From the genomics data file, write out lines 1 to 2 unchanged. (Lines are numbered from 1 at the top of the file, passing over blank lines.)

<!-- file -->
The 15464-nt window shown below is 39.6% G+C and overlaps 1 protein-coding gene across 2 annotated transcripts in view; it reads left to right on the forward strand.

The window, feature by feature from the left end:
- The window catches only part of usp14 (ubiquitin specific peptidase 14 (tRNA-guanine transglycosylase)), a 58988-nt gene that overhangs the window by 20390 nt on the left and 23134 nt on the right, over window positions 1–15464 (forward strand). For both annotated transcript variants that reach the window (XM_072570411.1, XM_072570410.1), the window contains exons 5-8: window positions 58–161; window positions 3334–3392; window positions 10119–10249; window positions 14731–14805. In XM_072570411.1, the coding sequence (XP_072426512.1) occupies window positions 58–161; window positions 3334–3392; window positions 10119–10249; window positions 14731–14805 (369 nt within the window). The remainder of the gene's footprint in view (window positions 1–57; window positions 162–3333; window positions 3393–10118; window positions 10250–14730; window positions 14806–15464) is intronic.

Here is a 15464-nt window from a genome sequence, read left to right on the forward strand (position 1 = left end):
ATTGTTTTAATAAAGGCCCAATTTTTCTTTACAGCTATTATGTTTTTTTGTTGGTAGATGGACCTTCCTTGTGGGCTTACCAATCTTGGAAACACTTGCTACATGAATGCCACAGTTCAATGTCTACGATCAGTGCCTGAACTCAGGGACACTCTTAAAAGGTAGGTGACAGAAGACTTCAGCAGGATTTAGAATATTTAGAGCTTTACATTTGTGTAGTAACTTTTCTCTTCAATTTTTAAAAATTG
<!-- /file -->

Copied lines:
The 15464-nt window shown below is 39.6% G+C and overlaps 1 protein-coding gene across 2 annotated transcripts in view; it reads left to right on the forward strand.

The window, feature by feature from the left end: